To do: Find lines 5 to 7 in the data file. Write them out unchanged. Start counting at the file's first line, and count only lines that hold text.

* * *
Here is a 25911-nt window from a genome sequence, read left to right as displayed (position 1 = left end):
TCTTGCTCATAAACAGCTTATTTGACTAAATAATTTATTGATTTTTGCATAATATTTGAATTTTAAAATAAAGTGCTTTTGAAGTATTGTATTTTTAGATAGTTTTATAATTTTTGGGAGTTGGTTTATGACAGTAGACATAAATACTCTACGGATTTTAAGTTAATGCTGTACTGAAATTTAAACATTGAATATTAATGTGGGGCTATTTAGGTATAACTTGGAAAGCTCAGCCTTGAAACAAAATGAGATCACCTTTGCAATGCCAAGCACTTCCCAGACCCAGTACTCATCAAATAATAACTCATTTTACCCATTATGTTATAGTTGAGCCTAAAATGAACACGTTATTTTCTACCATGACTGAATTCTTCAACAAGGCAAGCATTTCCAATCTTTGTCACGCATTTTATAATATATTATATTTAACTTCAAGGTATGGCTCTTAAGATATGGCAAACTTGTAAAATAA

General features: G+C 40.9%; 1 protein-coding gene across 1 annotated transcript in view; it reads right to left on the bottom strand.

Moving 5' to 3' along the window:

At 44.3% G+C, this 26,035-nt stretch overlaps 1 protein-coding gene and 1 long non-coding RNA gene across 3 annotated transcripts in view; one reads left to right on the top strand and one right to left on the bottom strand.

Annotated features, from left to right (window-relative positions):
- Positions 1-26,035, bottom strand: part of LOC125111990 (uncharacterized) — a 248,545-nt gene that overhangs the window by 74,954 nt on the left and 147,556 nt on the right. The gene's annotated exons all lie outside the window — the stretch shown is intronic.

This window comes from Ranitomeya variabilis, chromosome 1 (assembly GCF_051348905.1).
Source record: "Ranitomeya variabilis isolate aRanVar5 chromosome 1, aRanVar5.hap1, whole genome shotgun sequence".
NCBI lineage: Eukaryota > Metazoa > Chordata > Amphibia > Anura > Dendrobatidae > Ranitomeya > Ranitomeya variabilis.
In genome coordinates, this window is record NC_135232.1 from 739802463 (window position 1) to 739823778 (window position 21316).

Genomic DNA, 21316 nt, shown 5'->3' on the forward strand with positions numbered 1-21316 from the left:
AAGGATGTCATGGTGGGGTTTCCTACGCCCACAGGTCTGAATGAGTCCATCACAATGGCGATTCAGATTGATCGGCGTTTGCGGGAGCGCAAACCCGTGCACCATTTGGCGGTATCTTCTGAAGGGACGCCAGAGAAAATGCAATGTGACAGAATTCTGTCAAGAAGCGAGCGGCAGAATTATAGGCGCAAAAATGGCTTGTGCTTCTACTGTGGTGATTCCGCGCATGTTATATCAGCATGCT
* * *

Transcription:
At 44.3% G+C, this 26,035-nt stretch overlaps 1 protein-coding gene and 1 long non-coding RNA gene across 3 annotated transcripts in view; one reads left to right on the top strand and one right to left on the bottom strand.

Annotated features, from left to right (window-relative positions):
- Positions 1-26,035, bottom strand: part of LOC125111990 (uncharacterized) — a 248,545-nt gene that overhangs the window by 74,954 nt on the left and 147,556 nt on the right. The gene's annotated exons all lie outside the window — the stretch shown is intronic.